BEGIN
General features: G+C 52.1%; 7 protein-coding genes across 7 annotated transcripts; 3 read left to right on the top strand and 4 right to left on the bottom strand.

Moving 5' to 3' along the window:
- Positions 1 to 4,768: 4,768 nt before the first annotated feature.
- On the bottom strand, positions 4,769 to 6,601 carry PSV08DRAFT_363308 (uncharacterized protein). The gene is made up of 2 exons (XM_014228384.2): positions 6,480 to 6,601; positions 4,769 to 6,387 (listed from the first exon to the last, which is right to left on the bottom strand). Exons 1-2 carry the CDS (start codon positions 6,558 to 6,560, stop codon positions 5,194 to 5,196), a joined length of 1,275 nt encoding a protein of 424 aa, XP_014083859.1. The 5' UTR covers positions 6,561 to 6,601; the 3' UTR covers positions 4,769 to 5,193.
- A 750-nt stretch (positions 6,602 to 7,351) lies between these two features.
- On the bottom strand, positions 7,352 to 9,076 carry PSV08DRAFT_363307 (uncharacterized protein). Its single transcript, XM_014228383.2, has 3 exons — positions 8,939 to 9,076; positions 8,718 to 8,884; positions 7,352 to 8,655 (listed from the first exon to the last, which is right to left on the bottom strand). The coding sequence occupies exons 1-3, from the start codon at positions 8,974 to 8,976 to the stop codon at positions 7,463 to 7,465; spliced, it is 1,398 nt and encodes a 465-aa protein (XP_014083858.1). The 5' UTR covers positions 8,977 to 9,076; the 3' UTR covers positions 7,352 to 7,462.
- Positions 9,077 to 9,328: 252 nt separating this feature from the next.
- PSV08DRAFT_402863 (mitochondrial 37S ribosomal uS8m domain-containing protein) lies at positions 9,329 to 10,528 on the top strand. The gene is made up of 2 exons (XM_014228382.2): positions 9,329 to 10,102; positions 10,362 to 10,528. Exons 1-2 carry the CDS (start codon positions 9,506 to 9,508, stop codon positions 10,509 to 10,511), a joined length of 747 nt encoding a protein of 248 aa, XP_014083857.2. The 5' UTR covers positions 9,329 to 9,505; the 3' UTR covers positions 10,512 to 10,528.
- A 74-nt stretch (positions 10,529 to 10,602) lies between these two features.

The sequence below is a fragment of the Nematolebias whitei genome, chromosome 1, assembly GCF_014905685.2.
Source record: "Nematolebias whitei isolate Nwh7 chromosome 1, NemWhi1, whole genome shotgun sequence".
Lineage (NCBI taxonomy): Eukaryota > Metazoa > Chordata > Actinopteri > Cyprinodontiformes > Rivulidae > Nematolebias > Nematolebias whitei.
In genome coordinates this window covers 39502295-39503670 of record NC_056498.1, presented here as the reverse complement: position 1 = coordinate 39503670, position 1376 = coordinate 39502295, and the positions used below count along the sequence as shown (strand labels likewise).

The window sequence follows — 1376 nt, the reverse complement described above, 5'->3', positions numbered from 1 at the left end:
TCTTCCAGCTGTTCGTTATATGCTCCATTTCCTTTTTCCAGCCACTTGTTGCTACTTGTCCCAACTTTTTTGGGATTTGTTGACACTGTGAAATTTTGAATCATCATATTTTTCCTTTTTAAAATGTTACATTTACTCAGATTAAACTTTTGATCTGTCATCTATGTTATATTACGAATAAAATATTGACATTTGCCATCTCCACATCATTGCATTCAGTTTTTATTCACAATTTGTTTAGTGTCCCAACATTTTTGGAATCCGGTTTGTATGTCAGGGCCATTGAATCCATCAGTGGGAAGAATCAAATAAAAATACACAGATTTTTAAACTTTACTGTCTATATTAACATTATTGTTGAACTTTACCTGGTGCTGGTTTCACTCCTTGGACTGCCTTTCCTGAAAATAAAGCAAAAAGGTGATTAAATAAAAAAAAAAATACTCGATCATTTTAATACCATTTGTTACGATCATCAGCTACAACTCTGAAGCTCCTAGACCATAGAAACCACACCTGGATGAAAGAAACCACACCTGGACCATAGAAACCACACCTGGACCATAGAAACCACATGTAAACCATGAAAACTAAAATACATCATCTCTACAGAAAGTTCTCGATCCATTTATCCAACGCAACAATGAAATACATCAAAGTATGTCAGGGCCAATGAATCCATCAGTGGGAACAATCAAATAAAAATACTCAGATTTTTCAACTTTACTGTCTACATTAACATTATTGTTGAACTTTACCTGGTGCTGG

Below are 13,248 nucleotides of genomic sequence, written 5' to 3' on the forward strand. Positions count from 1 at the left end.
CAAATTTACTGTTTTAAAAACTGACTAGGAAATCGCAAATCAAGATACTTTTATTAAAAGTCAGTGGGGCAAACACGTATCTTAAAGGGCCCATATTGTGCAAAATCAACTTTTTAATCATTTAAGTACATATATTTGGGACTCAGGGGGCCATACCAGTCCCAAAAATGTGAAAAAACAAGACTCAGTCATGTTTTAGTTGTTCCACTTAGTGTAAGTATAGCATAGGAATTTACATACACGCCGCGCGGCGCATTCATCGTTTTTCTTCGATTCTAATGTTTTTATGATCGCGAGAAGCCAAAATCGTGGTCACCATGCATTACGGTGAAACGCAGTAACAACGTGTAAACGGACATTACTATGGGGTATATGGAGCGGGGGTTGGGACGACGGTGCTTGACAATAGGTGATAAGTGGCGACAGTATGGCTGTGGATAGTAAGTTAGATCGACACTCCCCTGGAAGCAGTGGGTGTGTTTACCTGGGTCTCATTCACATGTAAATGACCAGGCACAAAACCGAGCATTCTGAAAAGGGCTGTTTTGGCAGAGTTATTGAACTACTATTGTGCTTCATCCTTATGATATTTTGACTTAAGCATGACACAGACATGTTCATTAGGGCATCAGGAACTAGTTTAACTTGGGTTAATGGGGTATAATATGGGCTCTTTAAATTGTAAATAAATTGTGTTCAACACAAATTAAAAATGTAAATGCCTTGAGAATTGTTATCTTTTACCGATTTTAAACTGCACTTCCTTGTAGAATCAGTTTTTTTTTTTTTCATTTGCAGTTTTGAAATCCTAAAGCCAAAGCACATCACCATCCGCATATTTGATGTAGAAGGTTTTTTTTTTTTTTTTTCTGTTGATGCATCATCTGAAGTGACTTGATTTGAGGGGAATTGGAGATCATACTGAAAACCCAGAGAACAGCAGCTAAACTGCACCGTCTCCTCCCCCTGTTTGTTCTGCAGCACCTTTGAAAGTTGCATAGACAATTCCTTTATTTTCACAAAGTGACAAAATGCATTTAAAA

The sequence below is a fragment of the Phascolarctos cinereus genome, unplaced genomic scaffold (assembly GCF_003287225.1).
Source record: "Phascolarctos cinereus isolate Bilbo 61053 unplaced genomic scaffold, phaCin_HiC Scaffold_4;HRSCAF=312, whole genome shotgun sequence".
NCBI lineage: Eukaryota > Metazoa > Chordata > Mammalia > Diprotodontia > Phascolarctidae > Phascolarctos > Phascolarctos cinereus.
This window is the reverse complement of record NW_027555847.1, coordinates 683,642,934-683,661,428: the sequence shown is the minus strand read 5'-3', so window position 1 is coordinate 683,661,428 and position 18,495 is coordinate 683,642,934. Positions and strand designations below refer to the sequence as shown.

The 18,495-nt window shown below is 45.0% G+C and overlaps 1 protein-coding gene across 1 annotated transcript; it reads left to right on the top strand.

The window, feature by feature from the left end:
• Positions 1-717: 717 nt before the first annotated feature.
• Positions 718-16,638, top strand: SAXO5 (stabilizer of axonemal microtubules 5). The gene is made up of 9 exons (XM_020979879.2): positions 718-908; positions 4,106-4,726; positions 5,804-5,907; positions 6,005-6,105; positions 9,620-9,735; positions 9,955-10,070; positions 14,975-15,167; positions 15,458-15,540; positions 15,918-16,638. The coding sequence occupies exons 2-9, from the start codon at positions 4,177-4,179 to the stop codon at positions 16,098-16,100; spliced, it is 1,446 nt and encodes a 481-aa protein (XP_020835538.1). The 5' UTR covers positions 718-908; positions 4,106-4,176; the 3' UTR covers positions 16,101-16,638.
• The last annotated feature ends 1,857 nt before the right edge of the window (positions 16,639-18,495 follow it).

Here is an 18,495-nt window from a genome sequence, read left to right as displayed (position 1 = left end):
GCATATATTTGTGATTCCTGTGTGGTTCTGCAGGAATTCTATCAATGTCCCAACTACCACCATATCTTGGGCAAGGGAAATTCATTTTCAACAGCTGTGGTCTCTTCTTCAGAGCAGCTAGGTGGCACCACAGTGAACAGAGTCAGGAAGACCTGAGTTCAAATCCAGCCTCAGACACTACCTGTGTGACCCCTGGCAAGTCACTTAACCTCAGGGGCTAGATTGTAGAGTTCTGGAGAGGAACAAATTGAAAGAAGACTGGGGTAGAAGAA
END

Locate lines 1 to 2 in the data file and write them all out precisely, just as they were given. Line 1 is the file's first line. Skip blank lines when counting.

General features: G+C 52.1%; 7 protein-coding genes across 7 annotated transcripts; 3 read left to right on the top strand and 4 right to left on the bottom strand.

Moving 5' to 3' along the window: